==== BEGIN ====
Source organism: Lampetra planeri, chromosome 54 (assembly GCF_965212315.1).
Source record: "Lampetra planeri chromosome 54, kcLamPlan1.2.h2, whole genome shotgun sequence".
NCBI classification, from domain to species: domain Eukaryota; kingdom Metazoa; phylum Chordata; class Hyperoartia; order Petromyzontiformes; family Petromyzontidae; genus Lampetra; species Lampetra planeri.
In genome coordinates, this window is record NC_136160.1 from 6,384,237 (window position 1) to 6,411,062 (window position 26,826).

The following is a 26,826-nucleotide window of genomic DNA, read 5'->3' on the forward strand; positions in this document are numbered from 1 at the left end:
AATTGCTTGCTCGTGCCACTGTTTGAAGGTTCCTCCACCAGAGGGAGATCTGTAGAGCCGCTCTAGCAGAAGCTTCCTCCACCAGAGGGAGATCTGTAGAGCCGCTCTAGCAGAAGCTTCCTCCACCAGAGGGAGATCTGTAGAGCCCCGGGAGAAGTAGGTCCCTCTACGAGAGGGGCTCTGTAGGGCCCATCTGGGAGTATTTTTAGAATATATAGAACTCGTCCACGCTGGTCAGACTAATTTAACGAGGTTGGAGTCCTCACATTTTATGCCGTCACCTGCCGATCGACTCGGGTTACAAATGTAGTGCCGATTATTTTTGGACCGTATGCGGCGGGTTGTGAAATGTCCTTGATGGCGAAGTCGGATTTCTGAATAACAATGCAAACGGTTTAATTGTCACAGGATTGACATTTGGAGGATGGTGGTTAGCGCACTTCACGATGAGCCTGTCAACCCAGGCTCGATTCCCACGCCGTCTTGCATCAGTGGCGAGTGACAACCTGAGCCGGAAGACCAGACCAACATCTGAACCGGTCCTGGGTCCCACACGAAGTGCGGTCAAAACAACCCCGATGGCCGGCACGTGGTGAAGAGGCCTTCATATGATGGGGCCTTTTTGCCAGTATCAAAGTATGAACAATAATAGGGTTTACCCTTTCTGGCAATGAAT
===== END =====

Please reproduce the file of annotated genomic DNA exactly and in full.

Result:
Source organism: Lampetra planeri, chromosome 54 (assembly GCF_965212315.1).
Source record: "Lampetra planeri chromosome 54, kcLamPlan1.2.h2, whole genome shotgun sequence".
NCBI classification, from domain to species: domain Eukaryota; kingdom Metazoa; phylum Chordata; class Hyperoartia; order Petromyzontiformes; family Petromyzontidae; genus Lampetra; species Lampetra planeri.
In genome coordinates, this window is record NC_136160.1 from 6,384,237 (window position 1) to 6,411,062 (window position 26,826).

The following is a 26,826-nucleotide window of genomic DNA, read 5'->3' on the forward strand; positions in this document are numbered from 1 at the left end:
AATTGCTTGCTCGTGCCACTGTTTGAAGGTTCCTCCACCAGAGGGAGATCTGTAGAGCCGCTCTAGCAGAAGCTTCCTCCACCAGAGGGAGATCTGTAGAGCCGCTCTAGCAGAAGCTTCCTCCACCAGAGGGAGATCTGTAGAGCCCCGGGAGAAGTAGGTCCCTCTACGAGAGGGGCTCTGTAGGGCCCATCTGGGAGTATTTTTAGAATATATAGAACTCGTCCACGCTGGTCAGACTAATTTAACGAGGTTGGAGTCCTCACATTTTATGCCGTCACCTGCCGATCGACTCGGGTTACAAATGTAGTGCCGATTATTTTTGGACCGTATGCGGCGGGTTGTGAAATGTCCTTGATGGCGAAGTCGGATTTCTGAATAACAATGCAAACGGTTTAATTGTCACAGGATTGACATTTGGAGGATGGTGGTTAGCGCACTTCACGATGAGCCTGTCAACCCAGGCTCGATTCCCACGCCGTCTTGCATCAGTGGCGAGTGACAACCTGAGCCGGAAGACCAGACCAACATCTGAACCGGTCCTGGGTCCCACACGAAGTGCGGTCAAAACAACCCCGATGGCCGGCACGTGGTGAAGAGGCCTTCATATGATGGGGCCTTTTTGCCAGTATCAAAGTATGAACAATAATAGGGTTTACCCTTTCTGGCAATGAAT